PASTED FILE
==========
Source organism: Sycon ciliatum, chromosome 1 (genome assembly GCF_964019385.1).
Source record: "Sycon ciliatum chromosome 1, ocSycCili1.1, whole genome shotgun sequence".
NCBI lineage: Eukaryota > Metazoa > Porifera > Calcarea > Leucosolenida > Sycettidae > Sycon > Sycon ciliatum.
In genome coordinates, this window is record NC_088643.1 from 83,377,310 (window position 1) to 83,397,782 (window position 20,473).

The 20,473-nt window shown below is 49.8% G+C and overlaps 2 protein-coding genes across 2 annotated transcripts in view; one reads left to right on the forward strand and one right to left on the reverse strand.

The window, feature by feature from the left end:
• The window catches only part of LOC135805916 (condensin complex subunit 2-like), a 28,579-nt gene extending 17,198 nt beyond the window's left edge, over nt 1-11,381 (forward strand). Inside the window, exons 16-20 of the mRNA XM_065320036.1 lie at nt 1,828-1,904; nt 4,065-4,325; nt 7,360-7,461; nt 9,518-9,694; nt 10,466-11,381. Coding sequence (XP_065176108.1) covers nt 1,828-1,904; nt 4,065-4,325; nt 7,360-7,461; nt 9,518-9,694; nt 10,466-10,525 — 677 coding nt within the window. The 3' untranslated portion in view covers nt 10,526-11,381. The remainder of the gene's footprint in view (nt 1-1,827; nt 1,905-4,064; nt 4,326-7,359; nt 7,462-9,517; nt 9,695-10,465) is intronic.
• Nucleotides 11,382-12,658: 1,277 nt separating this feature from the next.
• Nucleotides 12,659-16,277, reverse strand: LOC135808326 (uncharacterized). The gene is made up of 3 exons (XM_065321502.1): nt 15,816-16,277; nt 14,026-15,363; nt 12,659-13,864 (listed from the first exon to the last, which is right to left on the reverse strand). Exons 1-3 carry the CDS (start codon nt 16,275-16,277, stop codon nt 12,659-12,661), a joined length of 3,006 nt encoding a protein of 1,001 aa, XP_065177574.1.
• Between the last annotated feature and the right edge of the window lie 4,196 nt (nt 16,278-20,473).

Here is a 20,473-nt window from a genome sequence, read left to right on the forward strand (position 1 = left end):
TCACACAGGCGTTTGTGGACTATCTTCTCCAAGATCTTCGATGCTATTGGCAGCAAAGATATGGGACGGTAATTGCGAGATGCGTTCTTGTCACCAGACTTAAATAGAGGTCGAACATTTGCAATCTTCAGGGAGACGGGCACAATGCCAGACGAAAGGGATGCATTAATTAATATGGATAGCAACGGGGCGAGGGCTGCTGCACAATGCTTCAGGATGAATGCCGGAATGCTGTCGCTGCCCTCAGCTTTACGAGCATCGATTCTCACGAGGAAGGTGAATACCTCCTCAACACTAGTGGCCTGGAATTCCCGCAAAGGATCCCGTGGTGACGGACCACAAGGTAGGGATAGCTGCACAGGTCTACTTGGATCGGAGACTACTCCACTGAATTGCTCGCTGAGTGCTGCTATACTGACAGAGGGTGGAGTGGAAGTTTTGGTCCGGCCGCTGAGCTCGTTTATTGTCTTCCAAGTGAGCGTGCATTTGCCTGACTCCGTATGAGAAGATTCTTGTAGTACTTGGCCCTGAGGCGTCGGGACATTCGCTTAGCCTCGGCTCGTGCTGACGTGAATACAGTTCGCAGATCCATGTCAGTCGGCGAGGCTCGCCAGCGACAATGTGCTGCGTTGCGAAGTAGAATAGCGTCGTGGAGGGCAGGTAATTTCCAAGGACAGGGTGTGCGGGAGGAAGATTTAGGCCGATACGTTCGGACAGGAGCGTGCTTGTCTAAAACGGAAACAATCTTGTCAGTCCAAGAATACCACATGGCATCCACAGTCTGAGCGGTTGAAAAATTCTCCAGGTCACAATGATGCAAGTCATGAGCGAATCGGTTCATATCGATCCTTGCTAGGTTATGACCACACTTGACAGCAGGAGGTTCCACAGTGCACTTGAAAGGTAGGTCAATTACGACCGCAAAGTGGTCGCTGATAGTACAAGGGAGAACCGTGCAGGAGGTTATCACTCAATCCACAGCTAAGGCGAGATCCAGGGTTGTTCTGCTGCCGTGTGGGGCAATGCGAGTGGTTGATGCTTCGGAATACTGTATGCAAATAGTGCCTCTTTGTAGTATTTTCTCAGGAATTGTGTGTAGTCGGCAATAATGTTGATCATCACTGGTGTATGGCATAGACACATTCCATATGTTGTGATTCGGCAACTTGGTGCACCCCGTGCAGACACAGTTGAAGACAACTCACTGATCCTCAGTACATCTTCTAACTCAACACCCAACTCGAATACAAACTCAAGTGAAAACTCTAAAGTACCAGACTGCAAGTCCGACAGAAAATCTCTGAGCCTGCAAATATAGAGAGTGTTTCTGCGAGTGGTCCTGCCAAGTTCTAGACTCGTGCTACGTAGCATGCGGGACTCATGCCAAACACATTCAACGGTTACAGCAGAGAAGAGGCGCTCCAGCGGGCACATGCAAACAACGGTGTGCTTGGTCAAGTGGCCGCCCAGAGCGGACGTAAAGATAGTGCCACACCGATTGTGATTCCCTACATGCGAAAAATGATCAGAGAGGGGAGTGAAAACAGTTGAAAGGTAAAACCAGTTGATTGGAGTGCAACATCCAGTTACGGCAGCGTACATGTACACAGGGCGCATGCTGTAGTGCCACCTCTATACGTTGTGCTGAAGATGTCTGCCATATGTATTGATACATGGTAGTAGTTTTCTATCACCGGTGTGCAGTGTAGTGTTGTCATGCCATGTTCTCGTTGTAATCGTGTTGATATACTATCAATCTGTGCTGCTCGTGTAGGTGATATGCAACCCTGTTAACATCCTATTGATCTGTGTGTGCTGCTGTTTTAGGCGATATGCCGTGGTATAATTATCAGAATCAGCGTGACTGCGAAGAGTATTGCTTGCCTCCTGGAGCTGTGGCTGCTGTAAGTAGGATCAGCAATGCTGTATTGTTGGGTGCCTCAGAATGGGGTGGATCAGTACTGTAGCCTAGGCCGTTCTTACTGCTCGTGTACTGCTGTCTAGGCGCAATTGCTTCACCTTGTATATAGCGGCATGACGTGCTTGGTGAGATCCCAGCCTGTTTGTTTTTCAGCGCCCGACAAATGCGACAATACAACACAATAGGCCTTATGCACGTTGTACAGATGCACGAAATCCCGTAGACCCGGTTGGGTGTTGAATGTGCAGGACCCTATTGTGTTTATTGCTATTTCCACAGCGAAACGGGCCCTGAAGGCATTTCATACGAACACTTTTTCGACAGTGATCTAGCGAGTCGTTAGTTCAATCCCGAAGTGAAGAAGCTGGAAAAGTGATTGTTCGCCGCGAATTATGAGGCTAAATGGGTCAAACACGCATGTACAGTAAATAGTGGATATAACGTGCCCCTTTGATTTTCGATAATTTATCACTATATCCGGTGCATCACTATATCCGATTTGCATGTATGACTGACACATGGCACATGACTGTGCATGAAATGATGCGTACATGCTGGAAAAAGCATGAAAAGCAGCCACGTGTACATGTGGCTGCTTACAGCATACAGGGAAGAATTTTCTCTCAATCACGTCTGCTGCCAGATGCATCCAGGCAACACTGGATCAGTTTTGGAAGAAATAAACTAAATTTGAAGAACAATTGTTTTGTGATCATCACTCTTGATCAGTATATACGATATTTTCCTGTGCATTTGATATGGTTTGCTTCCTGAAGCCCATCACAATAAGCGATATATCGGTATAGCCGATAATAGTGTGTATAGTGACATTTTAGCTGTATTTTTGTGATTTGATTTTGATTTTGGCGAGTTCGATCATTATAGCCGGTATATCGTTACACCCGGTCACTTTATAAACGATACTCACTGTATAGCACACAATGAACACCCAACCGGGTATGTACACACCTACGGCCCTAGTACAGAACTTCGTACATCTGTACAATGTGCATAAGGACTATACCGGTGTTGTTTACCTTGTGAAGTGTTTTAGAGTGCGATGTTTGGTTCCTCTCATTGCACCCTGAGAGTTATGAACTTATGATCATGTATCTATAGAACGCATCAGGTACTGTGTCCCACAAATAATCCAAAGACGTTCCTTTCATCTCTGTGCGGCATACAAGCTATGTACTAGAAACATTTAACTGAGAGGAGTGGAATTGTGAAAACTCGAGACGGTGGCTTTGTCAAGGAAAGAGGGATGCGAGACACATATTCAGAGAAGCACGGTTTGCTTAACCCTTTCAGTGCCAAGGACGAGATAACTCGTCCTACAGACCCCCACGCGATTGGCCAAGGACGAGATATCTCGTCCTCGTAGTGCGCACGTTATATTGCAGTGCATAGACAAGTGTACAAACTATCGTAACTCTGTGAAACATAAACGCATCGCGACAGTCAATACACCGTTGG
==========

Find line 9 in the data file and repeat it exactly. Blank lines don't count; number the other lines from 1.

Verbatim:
• Nucleotides 12,659-16,277, reverse strand: LOC135808326 (uncharacterized). The gene is made up of 3 exons (XM_065321502.1): nt 15,816-16,277; nt 14,026-15,363; nt 12,659-13,864 (listed from the first exon to the last, which is right to left on the reverse strand). Exons 1-3 carry the CDS (start codon nt 16,275-16,277, stop codon nt 12,659-12,661), a joined length of 3,006 nt encoding a protein of 1,001 aa, XP_065177574.1.